• Supporting rare plants in the Brecks such as Spanish catchfly and proliferous pink at sites including Cranwich Camp and our Arable Plant Reserve near Weeting Heath.  

  • Pingo restoration in the Brecks at Thompson Common and neighbouring land including Watering Farm is helping rare species to recolonise, including northern pool frog and scarce emerald damselfly. 

  • Heathland restoration at sites including Roydon Common and Grimston Warren has seen the return of species including nightjar and curlew and supporting scarce lowland mire plant species including black darter dragonfly, keeled skimmer dragonfly and round-leaved sundew. 

  • Protection of coastal sand dunes at sites including Holme Dunes has seen the return of rare natterjack toads. 

  • Restoring peatlands in the Fens as part of The Fens East Peat Partnership, will offer climate change benefits, potential protection against flooding, improving water quality and supporting scare Norfolk species including dragonflies and damselflies, wading birds, bitterns, cranes and otters. 

  • The creation of a new urban nature reserve at Sweet Briar Marshes in Norwich sees NWT protecting urban wildlife, including species such as water vole, common toad and frog, orchids, reed bunting, willow warbler and snipe. The new nature reserve will support vulnerable species to move through the landscape along the Wensum River corridor and bring urban communities closer to nature.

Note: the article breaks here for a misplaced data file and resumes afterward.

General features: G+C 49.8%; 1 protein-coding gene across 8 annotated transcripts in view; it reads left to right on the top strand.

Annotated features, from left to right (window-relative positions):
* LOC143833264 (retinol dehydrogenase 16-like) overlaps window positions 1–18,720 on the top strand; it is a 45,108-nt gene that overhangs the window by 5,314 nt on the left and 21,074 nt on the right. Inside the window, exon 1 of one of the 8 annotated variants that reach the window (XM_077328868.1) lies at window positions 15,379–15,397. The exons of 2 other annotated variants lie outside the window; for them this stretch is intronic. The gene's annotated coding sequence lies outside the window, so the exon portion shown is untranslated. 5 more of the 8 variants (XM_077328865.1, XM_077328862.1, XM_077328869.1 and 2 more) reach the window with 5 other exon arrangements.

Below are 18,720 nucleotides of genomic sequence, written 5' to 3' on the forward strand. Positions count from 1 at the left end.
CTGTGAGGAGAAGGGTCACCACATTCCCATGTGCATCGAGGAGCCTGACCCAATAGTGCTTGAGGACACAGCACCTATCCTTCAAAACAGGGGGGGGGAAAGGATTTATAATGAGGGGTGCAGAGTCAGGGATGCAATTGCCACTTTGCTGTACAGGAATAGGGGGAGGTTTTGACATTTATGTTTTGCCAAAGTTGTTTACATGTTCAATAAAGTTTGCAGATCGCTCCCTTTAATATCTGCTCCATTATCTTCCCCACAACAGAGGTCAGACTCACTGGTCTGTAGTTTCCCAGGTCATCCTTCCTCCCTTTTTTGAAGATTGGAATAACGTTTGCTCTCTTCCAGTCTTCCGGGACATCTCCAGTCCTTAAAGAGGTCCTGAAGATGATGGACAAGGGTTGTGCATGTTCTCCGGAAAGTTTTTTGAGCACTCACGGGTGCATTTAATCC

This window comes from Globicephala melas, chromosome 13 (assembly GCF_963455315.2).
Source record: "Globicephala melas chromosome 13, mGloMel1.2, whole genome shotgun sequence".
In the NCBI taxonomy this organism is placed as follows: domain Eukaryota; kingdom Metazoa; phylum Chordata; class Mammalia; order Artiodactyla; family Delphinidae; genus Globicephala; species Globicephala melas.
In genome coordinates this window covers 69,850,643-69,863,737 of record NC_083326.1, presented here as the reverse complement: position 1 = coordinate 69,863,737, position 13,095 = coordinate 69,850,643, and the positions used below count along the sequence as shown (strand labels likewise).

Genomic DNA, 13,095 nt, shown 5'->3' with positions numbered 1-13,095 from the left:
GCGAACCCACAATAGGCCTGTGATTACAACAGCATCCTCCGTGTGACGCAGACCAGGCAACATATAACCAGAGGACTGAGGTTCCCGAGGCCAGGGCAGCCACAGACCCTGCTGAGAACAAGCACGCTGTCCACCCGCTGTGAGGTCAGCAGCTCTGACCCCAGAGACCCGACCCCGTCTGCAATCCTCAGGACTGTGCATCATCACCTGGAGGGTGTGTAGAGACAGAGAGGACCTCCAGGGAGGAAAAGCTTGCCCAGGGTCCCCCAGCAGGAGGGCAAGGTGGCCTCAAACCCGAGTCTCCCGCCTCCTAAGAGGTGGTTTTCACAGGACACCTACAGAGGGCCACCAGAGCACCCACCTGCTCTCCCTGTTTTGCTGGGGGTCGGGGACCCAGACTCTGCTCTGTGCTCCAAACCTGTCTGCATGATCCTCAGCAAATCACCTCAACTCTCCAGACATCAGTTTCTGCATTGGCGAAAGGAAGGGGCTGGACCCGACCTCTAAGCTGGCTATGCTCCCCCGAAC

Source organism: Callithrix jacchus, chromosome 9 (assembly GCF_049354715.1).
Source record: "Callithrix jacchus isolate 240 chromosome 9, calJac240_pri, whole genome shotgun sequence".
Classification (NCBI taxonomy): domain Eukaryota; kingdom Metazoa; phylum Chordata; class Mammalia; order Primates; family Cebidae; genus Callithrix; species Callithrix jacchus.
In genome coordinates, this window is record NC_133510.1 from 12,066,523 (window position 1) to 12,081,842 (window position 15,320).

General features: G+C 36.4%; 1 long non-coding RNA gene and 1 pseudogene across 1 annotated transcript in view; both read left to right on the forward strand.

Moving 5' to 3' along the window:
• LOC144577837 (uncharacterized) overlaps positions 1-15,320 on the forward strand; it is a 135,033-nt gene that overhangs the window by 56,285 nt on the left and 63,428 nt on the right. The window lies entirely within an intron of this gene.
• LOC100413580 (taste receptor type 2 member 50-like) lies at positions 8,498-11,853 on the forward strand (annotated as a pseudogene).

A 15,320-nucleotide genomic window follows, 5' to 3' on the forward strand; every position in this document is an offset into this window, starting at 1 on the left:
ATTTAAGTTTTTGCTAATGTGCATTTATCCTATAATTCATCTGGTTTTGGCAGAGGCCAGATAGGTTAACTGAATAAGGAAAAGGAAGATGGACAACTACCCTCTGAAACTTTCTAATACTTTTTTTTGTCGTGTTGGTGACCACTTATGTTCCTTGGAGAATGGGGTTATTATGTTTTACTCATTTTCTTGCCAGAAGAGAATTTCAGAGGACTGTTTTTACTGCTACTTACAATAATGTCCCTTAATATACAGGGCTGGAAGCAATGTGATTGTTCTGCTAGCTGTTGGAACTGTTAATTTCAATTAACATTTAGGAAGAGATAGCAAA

People’s concern about nature loss, climate change and degraded wild places is a significant voting issue. The Wildlife Trusts are calling on politicians of all parties to commit to an ambitious programme of policies to support nature’s recovery. 

In view of the nature crisis, The Wildlife Trusts have identified five priorities for politicians ahead of the next general election (see note 2): 

  • Bring back the UK’s lost wildlife 

  • End river pollution and water scarcity

  • Fund wildlife-friendly farming  

  • Enable healthy communities 

  • Tackle the climate emergency by protecting and restoring natural habitats 

Craig Bennett, chief executive of The Wildlife Trusts, says: “The State of Nature report is a stark reminder that politicians must not let nature drop down the agenda – there is far too much at stake. We desperately need better policies that fund nature-friendly farming properly, end the poisoning of lakes and rivers, and create larger wild and more natural areas – including in towns and cities.  

“This next parliament is the most important in my lifetime for nature and climate action. The clock is ticking towards the 2030 deadline by which point the UK Government has committed to protect at least 30% of land and sea for nature and to halve the risks posed by pesticides. Nature recovery is fundamental to tackling climate change and improving people’s lives – history will not be kind to politicians that ignore this truth.”